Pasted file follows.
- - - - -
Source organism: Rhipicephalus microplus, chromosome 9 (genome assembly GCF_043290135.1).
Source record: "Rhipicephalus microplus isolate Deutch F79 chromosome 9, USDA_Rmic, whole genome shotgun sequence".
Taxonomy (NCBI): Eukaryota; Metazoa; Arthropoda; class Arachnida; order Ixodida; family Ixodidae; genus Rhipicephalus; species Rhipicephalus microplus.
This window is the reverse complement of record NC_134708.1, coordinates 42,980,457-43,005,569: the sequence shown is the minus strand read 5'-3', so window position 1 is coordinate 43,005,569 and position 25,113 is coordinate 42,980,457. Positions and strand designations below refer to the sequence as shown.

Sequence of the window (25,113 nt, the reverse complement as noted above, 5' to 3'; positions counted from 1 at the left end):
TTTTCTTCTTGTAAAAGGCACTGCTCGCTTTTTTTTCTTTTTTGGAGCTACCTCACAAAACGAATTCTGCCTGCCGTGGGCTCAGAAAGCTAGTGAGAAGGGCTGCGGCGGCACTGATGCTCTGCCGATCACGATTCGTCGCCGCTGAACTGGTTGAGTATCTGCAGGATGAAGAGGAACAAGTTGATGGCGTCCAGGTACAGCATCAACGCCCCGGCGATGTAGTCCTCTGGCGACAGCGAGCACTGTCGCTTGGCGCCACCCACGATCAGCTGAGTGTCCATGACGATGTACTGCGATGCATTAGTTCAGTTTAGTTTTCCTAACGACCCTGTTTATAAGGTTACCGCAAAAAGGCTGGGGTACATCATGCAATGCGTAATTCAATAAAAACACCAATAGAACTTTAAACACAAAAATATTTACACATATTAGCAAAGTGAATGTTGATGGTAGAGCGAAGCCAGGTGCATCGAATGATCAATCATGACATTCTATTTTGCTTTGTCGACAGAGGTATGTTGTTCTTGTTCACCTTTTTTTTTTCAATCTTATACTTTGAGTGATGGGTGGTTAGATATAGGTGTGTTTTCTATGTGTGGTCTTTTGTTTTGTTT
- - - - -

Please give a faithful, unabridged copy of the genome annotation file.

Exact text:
Source organism: Rhipicephalus microplus, chromosome 9 (genome assembly GCF_043290135.1).
Source record: "Rhipicephalus microplus isolate Deutch F79 chromosome 9, USDA_Rmic, whole genome shotgun sequence".
Taxonomy (NCBI): Eukaryota; Metazoa; Arthropoda; class Arachnida; order Ixodida; family Ixodidae; genus Rhipicephalus; species Rhipicephalus microplus.
This window is the reverse complement of record NC_134708.1, coordinates 42,980,457-43,005,569: the sequence shown is the minus strand read 5'-3', so window position 1 is coordinate 43,005,569 and position 25,113 is coordinate 42,980,457. Positions and strand designations below refer to the sequence as shown.

Sequence of the window (25,113 nt, the reverse complement as noted above, 5' to 3'; positions counted from 1 at the left end):
TTTTCTTCTTGTAAAAGGCACTGCTCGCTTTTTTTTCTTTTTTGGAGCTACCTCACAAAACGAATTCTGCCTGCCGTGGGCTCAGAAAGCTAGTGAGAAGGGCTGCGGCGGCACTGATGCTCTGCCGATCACGATTCGTCGCCGCTGAACTGGTTGAGTATCTGCAGGATGAAGAGGAACAAGTTGATGGCGTCCAGGTACAGCATCAACGCCCCGGCGATGTAGTCCTCTGGCGACAGCGAGCACTGTCGCTTGGCGCCACCCACGATCAGCTGAGTGTCCATGACGATGTACTGCGATGCATTAGTTCAGTTTAGTTTTCCTAACGACCCTGTTTATAAGGTTACCGCAAAAAGGCTGGGGTACATCATGCAATGCGTAATTCAATAAAAACACCAATAGAACTTTAAACACAAAAATATTTACACATATTAGCAAAGTGAATGTTGATGGTAGAGCGAAGCCAGGTGCATCGAATGATCAATCATGACATTCTATTTTGCTTTGTCGACAGAGGTATGTTGTTCTTGTTCACCTTTTTTTTTTCAATCTTATACTTTGAGTGATGGGTGGTTAGATATAGGTGTGTTTTCTATGTGTGGTCTTTTGTTTTGTTT